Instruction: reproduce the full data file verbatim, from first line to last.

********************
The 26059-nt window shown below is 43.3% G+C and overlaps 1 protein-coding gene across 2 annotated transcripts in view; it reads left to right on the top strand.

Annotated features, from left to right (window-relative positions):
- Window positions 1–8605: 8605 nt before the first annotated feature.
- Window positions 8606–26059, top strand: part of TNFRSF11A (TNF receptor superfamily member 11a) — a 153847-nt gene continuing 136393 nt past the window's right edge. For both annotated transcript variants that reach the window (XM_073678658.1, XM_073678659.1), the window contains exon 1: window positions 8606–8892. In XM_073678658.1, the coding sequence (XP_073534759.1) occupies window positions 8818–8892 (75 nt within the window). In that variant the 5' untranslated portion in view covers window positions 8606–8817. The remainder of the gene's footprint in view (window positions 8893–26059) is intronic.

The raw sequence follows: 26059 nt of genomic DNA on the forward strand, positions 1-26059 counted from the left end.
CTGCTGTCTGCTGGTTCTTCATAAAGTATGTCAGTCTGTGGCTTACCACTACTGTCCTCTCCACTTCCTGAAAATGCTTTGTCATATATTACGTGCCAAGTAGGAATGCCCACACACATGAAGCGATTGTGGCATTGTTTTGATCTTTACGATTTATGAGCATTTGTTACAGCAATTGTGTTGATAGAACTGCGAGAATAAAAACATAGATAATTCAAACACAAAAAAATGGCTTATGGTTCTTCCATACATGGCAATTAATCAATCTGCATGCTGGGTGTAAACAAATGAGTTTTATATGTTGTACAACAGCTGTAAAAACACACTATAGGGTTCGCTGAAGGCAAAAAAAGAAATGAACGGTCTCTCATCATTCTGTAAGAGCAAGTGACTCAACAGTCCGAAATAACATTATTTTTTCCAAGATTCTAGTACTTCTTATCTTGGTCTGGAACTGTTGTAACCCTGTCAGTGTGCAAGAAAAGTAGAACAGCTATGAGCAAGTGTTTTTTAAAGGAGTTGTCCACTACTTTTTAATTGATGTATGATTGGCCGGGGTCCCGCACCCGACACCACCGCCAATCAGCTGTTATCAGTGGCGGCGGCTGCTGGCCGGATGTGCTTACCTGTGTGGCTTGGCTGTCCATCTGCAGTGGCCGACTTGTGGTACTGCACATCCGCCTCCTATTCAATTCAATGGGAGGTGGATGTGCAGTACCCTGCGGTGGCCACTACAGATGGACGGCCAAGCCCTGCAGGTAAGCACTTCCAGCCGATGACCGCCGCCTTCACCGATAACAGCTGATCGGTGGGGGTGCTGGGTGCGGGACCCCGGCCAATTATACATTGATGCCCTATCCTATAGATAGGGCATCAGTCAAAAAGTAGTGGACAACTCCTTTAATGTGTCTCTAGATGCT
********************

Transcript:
The 26059-nt window shown below is 43.3% G+C and overlaps 1 protein-coding gene across 2 annotated transcripts in view; it reads left to right on the top strand.

Annotated features, from left to right (window-relative positions):
- Window positions 1–8605: 8605 nt before the first annotated feature.
- Window positions 8606–26059, top strand: part of TNFRSF11A (TNF receptor superfamily member 11a) — a 153847-nt gene continuing 136393 nt past the window's right edge. For both annotated transcript variants that reach the window (XM_073678658.1, XM_073678659.1), the window contains exon 1: window positions 8606–8892. In XM_073678658.1, the coding sequence (XP_073534759.1) occupies window positions 8818–8892 (75 nt within the window). In that variant the 5' untranslated portion in view covers window positions 8606–8817. The remainder of the gene's footprint in view (window positions 8893–26059) is intronic.

The raw sequence follows: 26059 nt of genomic DNA on the forward strand, positions 1-26059 counted from the left end.
CTGCTGTCTGCTGGTTCTTCATAAAGTATGTCAGTCTGTGGCTTACCACTACTGTCCTCTCCACTTCCTGAAAATGCTTTGTCATATATTACGTGCCAAGTAGGAATGCCCACACACATGAAGCGATTGTGGCATTGTTTTGATCTTTACGATTTATGAGCATTTGTTACAGCAATTGTGTTGATAGAACTGCGAGAATAAAAACATAGATAATTCAAACACAAAAAAATGGCTTATGGTTCTTCCATACATGGCAATTAATCAATCTGCATGCTGGGTGTAAACAAATGAGTTTTATATGTTGTACAACAGCTGTAAAAACACACTATAGGGTTCGCTGAAGGCAAAAAAAGAAATGAACGGTCTCTCATCATTCTGTAAGAGCAAGTGACTCAACAGTCCGAAATAACATTATTTTTTCCAAGATTCTAGTACTTCTTATCTTGGTCTGGAACTGTTGTAACCCTGTCAGTGTGCAAGAAAAGTAGAACAGCTATGAGCAAGTGTTTTTTAAAGGAGTTGTCCACTACTTTTTAATTGATGTATGATTGGCCGGGGTCCCGCACCCGACACCACCGCCAATCAGCTGTTATCAGTGGCGGCGGCTGCTGGCCGGATGTGCTTACCTGTGTGGCTTGGCTGTCCATCTGCAGTGGCCGACTTGTGGTACTGCACATCCGCCTCCTATTCAATTCAATGGGAGGTGGATGTGCAGTACCCTGCGGTGGCCACTACAGATGGACGGCCAAGCCCTGCAGGTAAGCACTTCCAGCCGATGACCGCCGCCTTCACCGATAACAGCTGATCGGTGGGGGTGCTGGGTGCGGGACCCCGGCCAATTATACATTGATGCCCTATCCTATAGATAGGGCATCAGTCAAAAAGTAGTGGACAACTCCTTTAATGTGTCTCTAGATGCT